At 6am we I get into the car. I have hard time getting and walking.

As we drive towards the clinic…..

Every.

Single.

Bump.

Hurts. 

Agonizing pain

Husband is in full take care mode.

As we walk into the building, I see one of the ladies from the clinic in the foyer. She looks at me and I excitedly tell her its time for IVF. She was one of the ones that saw me when I cracked and was sobbing uncontrollably in the clinic in November after the failed IUI.

Instead of turning left as we get out of the elevator, we turn right, to the state of the art IVF centre. One of the only clinics in Toronto to have the IVF operating rooms and embryology lab in the same building.

I am feeling just fine and see Mama Doula  Acupuncture-ist *Saya. I’m so happy to see her because she knows her way around the operating room and space. I had met with her a few days before as I wanted to get acupuncture before the procedure, because its said to have a good outcome and relaxes the person. I get changed into the infamous blue gown and sit/lie down on my chair. Saya puts in the acupuncture needles in and I’m feeling relaxed.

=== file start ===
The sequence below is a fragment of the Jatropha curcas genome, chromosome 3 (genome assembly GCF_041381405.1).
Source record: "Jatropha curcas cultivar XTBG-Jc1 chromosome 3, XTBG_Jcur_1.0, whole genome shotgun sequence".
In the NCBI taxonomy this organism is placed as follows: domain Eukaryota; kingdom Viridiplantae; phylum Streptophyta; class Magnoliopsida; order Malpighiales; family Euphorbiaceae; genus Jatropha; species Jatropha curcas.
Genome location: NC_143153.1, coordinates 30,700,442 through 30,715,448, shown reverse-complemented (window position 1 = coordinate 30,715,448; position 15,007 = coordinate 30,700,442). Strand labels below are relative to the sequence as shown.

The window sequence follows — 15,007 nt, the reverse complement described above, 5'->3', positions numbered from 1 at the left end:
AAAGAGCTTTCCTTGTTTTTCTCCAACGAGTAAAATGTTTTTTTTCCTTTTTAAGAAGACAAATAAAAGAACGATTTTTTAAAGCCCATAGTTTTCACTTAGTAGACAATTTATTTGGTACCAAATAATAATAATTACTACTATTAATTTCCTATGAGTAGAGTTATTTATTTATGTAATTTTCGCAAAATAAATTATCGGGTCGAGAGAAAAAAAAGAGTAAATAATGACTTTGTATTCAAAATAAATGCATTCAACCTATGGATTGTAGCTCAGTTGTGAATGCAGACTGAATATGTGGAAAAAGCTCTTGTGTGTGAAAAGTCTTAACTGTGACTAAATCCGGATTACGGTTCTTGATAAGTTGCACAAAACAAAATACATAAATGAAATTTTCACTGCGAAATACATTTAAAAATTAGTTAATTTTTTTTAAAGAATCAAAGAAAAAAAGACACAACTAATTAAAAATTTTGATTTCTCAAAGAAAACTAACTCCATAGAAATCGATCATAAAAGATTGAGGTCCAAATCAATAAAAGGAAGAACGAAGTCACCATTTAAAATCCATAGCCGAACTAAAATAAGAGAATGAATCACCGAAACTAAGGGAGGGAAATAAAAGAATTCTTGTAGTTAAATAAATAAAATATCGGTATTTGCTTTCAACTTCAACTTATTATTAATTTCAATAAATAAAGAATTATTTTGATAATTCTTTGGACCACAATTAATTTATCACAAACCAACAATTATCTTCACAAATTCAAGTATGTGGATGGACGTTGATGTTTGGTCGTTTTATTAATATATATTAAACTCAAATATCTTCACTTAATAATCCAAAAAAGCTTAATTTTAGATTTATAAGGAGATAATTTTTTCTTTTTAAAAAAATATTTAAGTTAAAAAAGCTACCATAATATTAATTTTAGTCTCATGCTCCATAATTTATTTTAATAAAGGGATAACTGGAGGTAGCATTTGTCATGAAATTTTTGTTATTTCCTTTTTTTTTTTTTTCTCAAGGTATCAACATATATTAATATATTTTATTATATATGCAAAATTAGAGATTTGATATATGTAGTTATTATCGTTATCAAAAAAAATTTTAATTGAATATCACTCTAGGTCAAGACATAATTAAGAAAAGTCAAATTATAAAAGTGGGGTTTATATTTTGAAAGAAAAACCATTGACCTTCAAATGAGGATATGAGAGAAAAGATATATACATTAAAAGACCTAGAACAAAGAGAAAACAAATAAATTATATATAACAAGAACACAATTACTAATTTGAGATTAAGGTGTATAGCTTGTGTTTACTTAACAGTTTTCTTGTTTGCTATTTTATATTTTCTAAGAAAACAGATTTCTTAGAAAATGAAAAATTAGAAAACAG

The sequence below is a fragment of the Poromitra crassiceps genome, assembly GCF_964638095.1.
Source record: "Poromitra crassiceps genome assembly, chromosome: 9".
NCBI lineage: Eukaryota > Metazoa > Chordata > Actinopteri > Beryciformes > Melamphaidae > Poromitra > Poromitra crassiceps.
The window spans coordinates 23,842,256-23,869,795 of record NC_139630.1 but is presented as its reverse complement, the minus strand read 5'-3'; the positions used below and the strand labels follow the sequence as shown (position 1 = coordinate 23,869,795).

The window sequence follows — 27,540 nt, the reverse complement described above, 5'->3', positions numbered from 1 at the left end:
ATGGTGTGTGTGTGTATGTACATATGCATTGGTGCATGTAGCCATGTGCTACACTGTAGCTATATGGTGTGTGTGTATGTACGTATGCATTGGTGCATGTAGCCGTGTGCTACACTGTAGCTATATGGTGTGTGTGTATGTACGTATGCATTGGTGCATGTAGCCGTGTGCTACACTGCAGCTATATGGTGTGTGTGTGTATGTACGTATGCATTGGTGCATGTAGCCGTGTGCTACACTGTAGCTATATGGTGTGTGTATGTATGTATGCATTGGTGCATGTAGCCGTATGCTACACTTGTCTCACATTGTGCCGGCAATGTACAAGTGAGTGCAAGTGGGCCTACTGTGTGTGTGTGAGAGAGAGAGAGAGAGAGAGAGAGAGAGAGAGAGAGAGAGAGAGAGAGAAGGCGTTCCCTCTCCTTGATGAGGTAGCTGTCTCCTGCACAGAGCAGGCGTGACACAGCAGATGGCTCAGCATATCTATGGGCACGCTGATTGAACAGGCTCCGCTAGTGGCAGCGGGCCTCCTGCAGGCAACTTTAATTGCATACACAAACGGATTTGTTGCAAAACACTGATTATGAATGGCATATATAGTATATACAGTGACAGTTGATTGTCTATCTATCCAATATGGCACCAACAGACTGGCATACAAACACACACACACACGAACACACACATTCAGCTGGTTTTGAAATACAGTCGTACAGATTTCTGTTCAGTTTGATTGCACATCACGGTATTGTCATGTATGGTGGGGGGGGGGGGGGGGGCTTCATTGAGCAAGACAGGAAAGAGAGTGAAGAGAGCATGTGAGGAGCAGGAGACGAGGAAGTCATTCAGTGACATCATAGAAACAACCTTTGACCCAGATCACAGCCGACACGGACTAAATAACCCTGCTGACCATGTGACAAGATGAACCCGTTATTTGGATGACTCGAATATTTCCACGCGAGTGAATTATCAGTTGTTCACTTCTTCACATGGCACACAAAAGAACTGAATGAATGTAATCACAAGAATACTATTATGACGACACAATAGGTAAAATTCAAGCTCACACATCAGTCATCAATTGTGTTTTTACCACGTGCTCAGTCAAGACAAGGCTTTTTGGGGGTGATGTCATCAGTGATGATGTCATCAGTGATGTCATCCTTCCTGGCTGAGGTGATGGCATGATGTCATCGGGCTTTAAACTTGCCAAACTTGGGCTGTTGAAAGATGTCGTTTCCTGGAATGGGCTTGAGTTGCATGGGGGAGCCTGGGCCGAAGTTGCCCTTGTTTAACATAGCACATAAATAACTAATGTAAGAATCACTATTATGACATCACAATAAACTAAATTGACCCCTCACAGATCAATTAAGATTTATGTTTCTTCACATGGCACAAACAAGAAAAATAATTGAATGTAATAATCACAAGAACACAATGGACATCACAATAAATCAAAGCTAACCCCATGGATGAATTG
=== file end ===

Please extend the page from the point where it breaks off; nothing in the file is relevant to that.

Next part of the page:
Warning a bit graphic….
The nurses buzz in and out. One of them tries to put in the IV into one arm. Nothing. She tries again. Nothing. Still can’t get it in. At this point I can feel a bit of panic coming up as she tries to manoeuver the needle and find the vein. She walks over to the other arm, and I’m starting to get dizzy and feel like I’m about to black out. The nurse calls another nurse in and they both try. By this point, I’m like, please stop, this isn’t working. I have stars in front of my eyes and I feel a wash of coldness run through my body and I descend to panic attack mode.

Seeing me like this the nurses stop and Saya buzzes around me trying to comfort me. I’m shaking like a leaf from the experience. Digging into your vein with a needle is a disconcerting experience.

Finally I see my saviour. One of the vampire ladies. The Blood ladies. The one that take my blood every time I come to the clinic and do an ultrasound. She looks at me and the nurses explain what she is supposed to do. Finally with some pushing and prodding she finds the vein. My blood vessels collapsed after so much blood had been taken out of them over the last few weeks.

I was clearly shaken up and was so grateful again to have someone who is like a Doula be the in between person for us, the nurses and doctor. Mama Doula Saya not only takes care of me but Husband too who I can sense is a little lost as this too is all new for him.

I’m given  pain medication and sedatives into the IV.